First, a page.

Earlier this month, a Delaware court found that McDonald’s Corp. board members and the company’s chief human resources officer did not violate their duty to shareholders in handling sexual harassment and misconduct allegations, ruling that the directors’ response was legally sufficient.
Even though the shareholders’ lawsuit was thrown out, it has become a crunch point. It sets a new precedent under which HR leaders can be held liable for failing to aggressively monitor and stop behavior that violates the law and the company’s policies on sexual harassment.
According to The Wall Street Journal, “The claims center on what shareholders alleged was a boys’ club-type atmosphere at McDonald’s, complete with frequent gatherings at an open bar on the eighth floor of the company’s Chicago headquarters and alleged encouragement to hire young, attractive women to work in administrative roles there.” Whether at McDonald’s, Zenefits, or any other company, a boys’ club atmosphere (a toxic workplace atmosphere of rampant sexual misconduct) should not be tolerated.
In 2019, McDonald’s fired Chief Executive Stephen Easterbrook because of his consensual relationship with an employee, which violated company policy. Shareholders later sued McDonald’s board of directors, Mr. Easterbrook, and the company’s former chief human resources officer, David Fairhurst, for allegedly violating their fiduciary duties to the company.
Delaware law allows shareholders to sue directors over alleged oversight failures, including failing to ensure compliance processes are in place to address mission-critical risks. While some of the directors involved in the suit have since left the board, several remain in their roles.
Although the bad behavior in this case is extreme, it highlights the need for HR leaders to take action when the CEO or other executives violate sexual harassment policies and the law. They need to bring the issue to the CEO, or if the CEO is involved in the violation, to the board of directors or the company’s legal counsel.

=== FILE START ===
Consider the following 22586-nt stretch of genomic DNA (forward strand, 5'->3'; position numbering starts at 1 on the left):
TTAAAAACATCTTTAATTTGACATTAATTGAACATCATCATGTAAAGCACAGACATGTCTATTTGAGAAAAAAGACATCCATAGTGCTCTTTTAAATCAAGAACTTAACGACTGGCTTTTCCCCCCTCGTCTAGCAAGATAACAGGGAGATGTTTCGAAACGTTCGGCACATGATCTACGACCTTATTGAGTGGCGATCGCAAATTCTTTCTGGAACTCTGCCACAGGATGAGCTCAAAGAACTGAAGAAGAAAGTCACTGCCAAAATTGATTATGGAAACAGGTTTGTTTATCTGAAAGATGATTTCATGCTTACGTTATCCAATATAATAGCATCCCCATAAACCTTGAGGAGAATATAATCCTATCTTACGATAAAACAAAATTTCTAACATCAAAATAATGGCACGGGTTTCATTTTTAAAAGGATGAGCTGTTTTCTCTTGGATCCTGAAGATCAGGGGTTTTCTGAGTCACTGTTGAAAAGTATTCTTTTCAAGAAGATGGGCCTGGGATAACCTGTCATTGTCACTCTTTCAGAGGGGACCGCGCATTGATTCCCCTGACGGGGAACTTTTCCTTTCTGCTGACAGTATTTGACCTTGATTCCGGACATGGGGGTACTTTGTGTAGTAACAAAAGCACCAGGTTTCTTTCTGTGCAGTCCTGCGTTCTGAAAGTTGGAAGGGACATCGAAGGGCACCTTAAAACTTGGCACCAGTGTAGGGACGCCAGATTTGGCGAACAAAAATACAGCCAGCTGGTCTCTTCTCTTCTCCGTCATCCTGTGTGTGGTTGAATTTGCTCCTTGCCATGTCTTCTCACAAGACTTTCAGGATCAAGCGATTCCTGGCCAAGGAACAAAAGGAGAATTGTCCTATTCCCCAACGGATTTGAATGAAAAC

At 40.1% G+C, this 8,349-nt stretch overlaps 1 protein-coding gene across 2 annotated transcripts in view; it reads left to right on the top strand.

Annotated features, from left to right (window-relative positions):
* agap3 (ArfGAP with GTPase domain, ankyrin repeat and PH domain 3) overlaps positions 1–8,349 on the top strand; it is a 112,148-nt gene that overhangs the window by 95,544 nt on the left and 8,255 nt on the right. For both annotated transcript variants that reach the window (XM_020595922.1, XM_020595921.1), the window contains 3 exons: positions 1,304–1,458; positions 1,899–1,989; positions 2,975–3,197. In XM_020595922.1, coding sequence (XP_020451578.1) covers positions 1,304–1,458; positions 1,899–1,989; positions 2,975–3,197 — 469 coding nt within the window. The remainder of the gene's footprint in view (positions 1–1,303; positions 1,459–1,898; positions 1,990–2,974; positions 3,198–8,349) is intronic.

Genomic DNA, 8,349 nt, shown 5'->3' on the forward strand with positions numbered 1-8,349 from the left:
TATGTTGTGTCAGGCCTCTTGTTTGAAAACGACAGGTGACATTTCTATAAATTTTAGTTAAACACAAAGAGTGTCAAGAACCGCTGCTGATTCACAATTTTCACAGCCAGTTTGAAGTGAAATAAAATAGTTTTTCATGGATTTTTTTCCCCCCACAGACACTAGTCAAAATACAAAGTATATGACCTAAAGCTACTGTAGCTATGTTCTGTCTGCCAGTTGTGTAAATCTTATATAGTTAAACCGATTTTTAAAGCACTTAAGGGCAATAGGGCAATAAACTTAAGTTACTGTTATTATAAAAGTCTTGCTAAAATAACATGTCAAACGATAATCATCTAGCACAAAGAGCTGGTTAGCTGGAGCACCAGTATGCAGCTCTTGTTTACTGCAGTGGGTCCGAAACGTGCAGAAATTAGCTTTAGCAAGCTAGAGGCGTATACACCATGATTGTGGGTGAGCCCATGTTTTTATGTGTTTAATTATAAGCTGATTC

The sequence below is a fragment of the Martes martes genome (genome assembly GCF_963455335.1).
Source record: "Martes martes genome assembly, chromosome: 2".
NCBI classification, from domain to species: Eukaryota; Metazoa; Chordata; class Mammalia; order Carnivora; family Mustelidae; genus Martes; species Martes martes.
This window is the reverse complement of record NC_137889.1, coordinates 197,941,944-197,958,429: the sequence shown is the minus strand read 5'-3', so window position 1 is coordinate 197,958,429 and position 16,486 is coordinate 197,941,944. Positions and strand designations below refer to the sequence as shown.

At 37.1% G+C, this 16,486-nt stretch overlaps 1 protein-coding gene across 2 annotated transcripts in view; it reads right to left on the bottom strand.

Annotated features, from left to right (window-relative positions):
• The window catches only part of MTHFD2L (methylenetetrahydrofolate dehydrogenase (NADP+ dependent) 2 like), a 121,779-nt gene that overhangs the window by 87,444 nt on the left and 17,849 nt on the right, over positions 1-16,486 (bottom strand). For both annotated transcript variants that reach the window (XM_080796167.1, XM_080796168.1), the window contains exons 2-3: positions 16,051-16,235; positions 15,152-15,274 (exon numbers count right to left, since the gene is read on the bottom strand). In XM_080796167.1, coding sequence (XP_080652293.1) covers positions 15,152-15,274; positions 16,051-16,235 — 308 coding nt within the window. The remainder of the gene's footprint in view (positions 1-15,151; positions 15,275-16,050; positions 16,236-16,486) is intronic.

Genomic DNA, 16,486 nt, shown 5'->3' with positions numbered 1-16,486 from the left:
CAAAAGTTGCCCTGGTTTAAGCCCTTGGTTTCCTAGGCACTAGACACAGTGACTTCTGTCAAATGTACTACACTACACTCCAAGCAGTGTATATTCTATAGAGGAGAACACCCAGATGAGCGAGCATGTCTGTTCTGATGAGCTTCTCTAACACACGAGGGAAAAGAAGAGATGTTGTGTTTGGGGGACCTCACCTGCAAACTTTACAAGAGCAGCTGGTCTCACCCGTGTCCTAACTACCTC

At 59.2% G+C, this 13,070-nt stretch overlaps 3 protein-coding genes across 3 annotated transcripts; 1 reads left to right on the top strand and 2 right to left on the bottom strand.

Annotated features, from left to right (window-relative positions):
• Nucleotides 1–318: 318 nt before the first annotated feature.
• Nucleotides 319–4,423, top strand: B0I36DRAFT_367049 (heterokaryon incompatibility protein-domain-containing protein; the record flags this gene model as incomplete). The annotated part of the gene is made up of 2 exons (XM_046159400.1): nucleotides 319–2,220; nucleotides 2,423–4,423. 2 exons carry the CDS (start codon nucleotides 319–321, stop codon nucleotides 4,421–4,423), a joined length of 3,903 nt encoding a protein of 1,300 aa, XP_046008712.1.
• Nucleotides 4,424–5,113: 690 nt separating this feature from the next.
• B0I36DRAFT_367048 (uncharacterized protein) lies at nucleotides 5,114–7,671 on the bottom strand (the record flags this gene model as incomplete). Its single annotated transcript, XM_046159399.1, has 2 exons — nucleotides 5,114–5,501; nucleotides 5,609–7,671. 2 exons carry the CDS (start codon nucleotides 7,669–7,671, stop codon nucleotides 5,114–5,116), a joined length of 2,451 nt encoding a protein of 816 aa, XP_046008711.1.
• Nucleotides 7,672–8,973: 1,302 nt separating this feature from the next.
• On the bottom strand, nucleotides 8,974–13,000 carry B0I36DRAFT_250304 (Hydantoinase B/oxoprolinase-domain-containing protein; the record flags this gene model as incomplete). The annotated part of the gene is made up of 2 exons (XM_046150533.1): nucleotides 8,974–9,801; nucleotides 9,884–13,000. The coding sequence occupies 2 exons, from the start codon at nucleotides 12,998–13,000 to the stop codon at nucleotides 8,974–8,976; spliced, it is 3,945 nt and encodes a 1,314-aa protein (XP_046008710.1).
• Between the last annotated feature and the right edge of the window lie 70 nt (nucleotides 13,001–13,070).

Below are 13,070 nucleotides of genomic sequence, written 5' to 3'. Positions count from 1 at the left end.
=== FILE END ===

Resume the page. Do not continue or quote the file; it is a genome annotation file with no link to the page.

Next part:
Another complexity is the fact that about 33 percent of employees are involved in office romances during their careers. According to a 2022 survey from the Society for Human Resource Management, 33 percent of respondents report being in an office romance or having been involved in an office romance, six points higher than before Covid-19. Nearly two-thirds of these romances were with peers, while 12 percent of respondents dated their subordinates and 19 percent dated their superiors. Three-quarters of US workers say they are comfortable with people at their workplace being involved in an office romance. Another study showed that about half of office romances lead to marriages. However, office romances can be risky. Another survey showed that 60 percent of office relationships end in breakups within a year, and 17 percent of respondents eventually lost their job.
Office romances are too frequent to be banned. However, companies are on solid ground when they forbid dating between leaders and their direct and indirect reports (lower in the organization) and require that these relationships be reported. Policies often require that one of the employees be transferred to a department outside of the leader’s control or leave the company. In the McDonald’s case, the consensual office romance involving the CEO was not reported.
CHRO’s can be held liable for not stopping rampant sexual misconduct. HR should have written sexual harassment policies and mandate training on those policies when employees join the company and when required by law (such as every two years in California). Training and policies, however, are not enough. Consequences speak louder than policies and training, and it’s vital that HR does not turn a blind eye to violations—even if the employees in question are in the executive suite or among top sales workers.
Victor Assad is the CEO of Victor Assad Strategic Human Resources Consulting and managing partner of InnovationOne, LLC. He works with organizations to transform HR and recruiting, implement remote work, and develop extraordinary leaders, teams, and innovation cultures. He is the author of the highly acclaimed book, Hack Recruiting: the Best of Empirical Research, Method and Process, and Digitization. He is quoted in business journals such as The Wall Street Journal, Workforce Management, and CEO Magazine. Subscribe to his weekly blogs at http://www.VictorHRConsultant.com.